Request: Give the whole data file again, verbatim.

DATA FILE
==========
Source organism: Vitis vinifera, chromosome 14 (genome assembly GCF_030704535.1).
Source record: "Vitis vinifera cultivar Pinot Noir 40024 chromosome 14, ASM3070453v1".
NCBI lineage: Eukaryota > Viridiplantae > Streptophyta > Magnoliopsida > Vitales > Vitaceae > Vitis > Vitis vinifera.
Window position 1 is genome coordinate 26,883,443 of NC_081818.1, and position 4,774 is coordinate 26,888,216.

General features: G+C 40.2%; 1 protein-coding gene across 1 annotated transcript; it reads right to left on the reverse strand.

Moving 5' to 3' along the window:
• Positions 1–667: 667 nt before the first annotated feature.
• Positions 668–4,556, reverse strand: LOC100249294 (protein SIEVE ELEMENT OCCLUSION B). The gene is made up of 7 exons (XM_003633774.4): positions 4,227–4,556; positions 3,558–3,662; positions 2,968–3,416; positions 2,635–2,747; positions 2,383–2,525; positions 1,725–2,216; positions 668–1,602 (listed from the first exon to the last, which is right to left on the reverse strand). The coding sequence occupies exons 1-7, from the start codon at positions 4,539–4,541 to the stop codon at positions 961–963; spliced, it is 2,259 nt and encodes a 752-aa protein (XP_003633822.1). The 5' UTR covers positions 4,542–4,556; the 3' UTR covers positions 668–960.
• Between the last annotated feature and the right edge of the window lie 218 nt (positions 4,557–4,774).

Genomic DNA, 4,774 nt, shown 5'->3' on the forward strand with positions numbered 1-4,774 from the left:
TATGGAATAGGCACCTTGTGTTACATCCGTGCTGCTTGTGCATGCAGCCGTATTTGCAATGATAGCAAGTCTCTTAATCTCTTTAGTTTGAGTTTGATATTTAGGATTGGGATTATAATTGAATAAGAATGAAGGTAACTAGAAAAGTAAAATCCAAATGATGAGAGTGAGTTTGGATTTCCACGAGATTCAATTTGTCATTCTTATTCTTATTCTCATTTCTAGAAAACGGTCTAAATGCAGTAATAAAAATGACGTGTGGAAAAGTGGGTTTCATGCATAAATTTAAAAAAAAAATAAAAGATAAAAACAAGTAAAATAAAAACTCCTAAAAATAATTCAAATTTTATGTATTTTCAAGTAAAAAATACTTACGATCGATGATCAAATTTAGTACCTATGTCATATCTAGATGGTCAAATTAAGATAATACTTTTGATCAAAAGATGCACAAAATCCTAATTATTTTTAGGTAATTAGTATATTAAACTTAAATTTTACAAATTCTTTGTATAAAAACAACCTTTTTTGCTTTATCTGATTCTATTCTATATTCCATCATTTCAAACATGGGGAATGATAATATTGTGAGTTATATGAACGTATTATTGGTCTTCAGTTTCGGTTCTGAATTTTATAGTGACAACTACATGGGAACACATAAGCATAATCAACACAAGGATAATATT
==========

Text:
Source organism: Vitis vinifera, chromosome 14 (genome assembly GCF_030704535.1).
Source record: "Vitis vinifera cultivar Pinot Noir 40024 chromosome 14, ASM3070453v1".
NCBI lineage: Eukaryota > Viridiplantae > Streptophyta > Magnoliopsida > Vitales > Vitaceae > Vitis > Vitis vinifera.
Window position 1 is genome coordinate 26,883,443 of NC_081818.1, and position 4,774 is coordinate 26,888,216.

General features: G+C 40.2%; 1 protein-coding gene across 1 annotated transcript; it reads right to left on the reverse strand.

Moving 5' to 3' along the window:
• Positions 1–667: 667 nt before the first annotated feature.
• Positions 668–4,556, reverse strand: LOC100249294 (protein SIEVE ELEMENT OCCLUSION B). The gene is made up of 7 exons (XM_003633774.4): positions 4,227–4,556; positions 3,558–3,662; positions 2,968–3,416; positions 2,635–2,747; positions 2,383–2,525; positions 1,725–2,216; positions 668–1,602 (listed from the first exon to the last, which is right to left on the reverse strand). The coding sequence occupies exons 1-7, from the start codon at positions 4,539–4,541 to the stop codon at positions 961–963; spliced, it is 2,259 nt and encodes a 752-aa protein (XP_003633822.1). The 5' UTR covers positions 4,542–4,556; the 3' UTR covers positions 668–960.
• Between the last annotated feature and the right edge of the window lie 218 nt (positions 4,557–4,774).

Genomic DNA, 4,774 nt, shown 5'->3' on the forward strand with positions numbered 1-4,774 from the left:
TATGGAATAGGCACCTTGTGTTACATCCGTGCTGCTTGTGCATGCAGCCGTATTTGCAATGATAGCAAGTCTCTTAATCTCTTTAGTTTGAGTTTGATATTTAGGATTGGGATTATAATTGAATAAGAATGAAGGTAACTAGAAAAGTAAAATCCAAATGATGAGAGTGAGTTTGGATTTCCACGAGATTCAATTTGTCATTCTTATTCTTATTCTCATTTCTAGAAAACGGTCTAAATGCAGTAATAAAAATGACGTGTGGAAAAGTGGGTTTCATGCATAAATTTAAAAAAAAAATAAAAGATAAAAACAAGTAAAATAAAAACTCCTAAAAATAATTCAAATTTTATGTATTTTCAAGTAAAAAATACTTACGATCGATGATCAAATTTAGTACCTATGTCATATCTAGATGGTCAAATTAAGATAATACTTTTGATCAAAAGATGCACAAAATCCTAATTATTTTTAGGTAATTAGTATATTAAACTTAAATTTTACAAATTCTTTGTATAAAAACAACCTTTTTTGCTTTATCTGATTCTATTCTATATTCCATCATTTCAAACATGGGGAATGATAATATTGTGAGTTATATGAACGTATTATTGGTCTTCAGTTTCGGTTCTGAATTTTATAGTGACAACTACATGGGAACACATAAGCATAATCAACACAAGGATAATATT